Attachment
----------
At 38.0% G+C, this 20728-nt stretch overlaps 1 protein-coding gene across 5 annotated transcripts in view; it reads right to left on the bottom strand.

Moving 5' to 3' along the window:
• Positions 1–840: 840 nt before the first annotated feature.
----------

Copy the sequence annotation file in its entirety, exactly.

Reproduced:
At 38.0% G+C, this 20728-nt stretch overlaps 1 protein-coding gene across 5 annotated transcripts in view; it reads right to left on the bottom strand.

Moving 5' to 3' along the window:
• Positions 1–840: 840 nt before the first annotated feature.